Tim Duncan and Tony Parker didn't stand a chance on this one.
Max Vertical: 35"
There's a reason they call this guy the "Manimal."
Denver Nuggets power forward Kenneth Faried has been destroying rims and snatching impossible rebounds since he set foot in the NBA. He crams alley-oops, put-backs and transition slams as if he gets paid by the dunk.
He was outshined during the 2013 Slam Dunk Contest, but his off-backboard between-the-legs flush was still impressive for a big guy.
For this in-game slam against the Los Angeles Lakers, his elevator goes a couple floors higher than Dwight Howard's.
Max Vertical: 39.5"
If this was a 2007 list, Atlanta Hawks forward Josh Smith would be much higher.
The eight-year veteran is still just 27 years young, but he's not quite as freakishly-athletic as when a college-age pro winning the 2005 Slam Dunk Contest.
Smith's magnificent hangtime helps him throw down over any challenger and block both small forwards and power forwards.
Max Vertical: 40.5"
In January, Rudy Gay took his talents from the U.S. to Canada as he joined the high-flying Toronto Raptors.
He's been soaring past NBA foes for six years now, and he still has plenty of juice in his step.
Coming out of college, we were unsure of whether he'd become more than a slasher and open-floor player. He turned out to be a solid all-around player, using his bounce to get open jumpers, dunks and swat opponents' tries.
Max Vertical: 37"
James Harden's beard often overshadows everything else about him, and that includes his springs.
Although the Houston Rockets superstar doesn't possess an unearthly max vertical, he consistently displays extraordinary hangtime, agility and strength on his forays to the rim.
If he gets through that first line of defense, it's nearly impossible for the help defense to thwart his attack.
Exhibit A: Harden's lethal victimization of the Utah Jazz just a few weeks ago.
Max Vertical: 38.5"
Sacramento Kings second-year guard Isaiah Thomas nearly went undrafted in the 2011 draft, but he easily makes the cut for our leapers list.
If it weren't for his ability to spring on a dime, he probably wouldn't be too successful in the league. His skyward leaps free him for pull-up jumpers, step-back jumpers and floaters.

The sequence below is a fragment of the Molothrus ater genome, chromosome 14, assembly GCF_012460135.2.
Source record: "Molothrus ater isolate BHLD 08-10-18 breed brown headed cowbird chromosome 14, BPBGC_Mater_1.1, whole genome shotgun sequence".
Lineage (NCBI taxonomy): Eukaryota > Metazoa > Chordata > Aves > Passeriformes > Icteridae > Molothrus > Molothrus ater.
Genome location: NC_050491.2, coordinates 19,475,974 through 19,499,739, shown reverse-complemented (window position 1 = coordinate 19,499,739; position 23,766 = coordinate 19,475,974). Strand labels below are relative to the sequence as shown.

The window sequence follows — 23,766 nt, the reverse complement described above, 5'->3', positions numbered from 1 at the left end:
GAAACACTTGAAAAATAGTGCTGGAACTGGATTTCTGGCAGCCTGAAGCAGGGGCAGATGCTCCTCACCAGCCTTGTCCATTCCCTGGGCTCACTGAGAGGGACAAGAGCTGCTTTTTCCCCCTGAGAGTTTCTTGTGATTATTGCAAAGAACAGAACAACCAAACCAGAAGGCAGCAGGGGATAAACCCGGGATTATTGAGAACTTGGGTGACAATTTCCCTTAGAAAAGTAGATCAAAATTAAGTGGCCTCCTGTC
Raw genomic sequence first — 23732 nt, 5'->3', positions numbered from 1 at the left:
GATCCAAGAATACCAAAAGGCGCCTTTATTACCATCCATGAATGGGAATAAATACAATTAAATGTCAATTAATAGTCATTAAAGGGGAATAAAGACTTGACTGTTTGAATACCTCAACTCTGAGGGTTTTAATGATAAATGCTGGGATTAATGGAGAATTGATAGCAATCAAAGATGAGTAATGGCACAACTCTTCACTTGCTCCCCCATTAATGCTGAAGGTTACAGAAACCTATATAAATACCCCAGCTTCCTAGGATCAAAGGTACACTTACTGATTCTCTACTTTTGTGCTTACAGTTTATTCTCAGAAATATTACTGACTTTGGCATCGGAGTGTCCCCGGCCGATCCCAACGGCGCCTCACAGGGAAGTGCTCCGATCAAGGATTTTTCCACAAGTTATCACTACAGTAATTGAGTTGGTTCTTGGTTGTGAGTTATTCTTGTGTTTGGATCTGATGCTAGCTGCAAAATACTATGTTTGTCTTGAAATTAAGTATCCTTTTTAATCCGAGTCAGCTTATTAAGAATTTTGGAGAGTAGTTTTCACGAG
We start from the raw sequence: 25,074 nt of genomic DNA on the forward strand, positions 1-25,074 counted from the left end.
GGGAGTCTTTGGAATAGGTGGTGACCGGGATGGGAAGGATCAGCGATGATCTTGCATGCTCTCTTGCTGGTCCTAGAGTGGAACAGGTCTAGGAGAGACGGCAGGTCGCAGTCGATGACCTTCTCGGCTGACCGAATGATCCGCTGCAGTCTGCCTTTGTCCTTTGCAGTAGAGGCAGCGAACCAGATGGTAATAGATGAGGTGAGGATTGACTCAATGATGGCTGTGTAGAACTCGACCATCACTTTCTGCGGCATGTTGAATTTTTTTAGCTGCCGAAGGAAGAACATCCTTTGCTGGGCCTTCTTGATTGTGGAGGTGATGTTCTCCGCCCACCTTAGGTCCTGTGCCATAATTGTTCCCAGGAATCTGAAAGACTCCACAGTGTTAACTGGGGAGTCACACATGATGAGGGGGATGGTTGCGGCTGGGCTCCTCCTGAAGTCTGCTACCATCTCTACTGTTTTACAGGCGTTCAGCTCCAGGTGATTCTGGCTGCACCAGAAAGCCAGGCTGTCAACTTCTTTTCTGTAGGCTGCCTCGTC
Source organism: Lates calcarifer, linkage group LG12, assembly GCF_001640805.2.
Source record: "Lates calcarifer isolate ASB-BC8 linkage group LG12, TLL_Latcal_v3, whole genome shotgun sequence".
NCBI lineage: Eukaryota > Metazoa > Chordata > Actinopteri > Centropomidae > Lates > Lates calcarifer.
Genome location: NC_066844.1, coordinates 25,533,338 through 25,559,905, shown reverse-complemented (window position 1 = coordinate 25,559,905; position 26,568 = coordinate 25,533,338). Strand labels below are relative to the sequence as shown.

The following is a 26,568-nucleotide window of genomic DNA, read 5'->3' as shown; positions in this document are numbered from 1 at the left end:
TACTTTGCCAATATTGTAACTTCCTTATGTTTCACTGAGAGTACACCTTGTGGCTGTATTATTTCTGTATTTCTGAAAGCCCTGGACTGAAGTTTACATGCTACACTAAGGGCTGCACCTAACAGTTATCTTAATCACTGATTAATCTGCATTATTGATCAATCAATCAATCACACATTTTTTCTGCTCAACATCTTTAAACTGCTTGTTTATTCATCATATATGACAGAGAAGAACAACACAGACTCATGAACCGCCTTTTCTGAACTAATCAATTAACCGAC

His most impressive play wasn't even legal.
Against the Clippers in 2011-12, he rocketed up to goaltend a Randy Foye shot. Although it didn't count, it was a jaw-dropper.
Max Vertical: 39"
When you think Chicago Bulls leapers, nobody can blame you for thinking of Derrick Rose and Nate Robinson.
But Jimmy Butler is equally deserving of aerial recognition.
He's become one of the best two-way youngsters in the league, and Tom Thibodeau is lucky he developed so quickly as a slasher and stopper.
If you don't believe he's an elite flier, ask the Brooklyn Nets. It seemed like he jumped over the entire team on this alley-oop.
Max Vertical: Reportedly 46" (via VerticalDunk.com)
At 30 years old, it's unlikely New York Knicks forward James White can reach 46" on his vertical anymore.
However, 38 or 40 inches isn't too shabby, and it was good enough to earn him a spot in the 2013 Slam Dunk Contest. He's not a dangerous all-around player in games, but his athleticism helps him defend at a high level and is good for the occasional highlight.
He's best known for his exploits in Turkey, which included an incredible between-the-legs slam from the free-throw line.
Max Vertical: 39"
French guard Rodrigue Beaubois isn't a prolific shooter for the Dallas Mavericks, nor is he a dynamic playmaker.
Where he makes his impact is hustle and explosiveness. Beaubois is always a threat to force a turnover on the perimeter, and if he does grab a steal, it's almost always bad news for opponents on the other end.
Transition dunks aren't his only aerial activity: Beaubois can protect the rim, too. He put Ramon Sessions in his place a couple years ago on a nasty fast break block.
Max Vertical: 35.5"
There were reports of J.R. Smith notching a 44-inch vertical, but his official measurement is much more modest.
However, I wouldn't be surprised if he flirted with or exceeded 40" on some of his in-game dunks, when there's incentive to rise over a defender.
Smith has crammed some of the most super-charged dunks in the NBA, as his body control and ball skills are exceptional when he's airborne.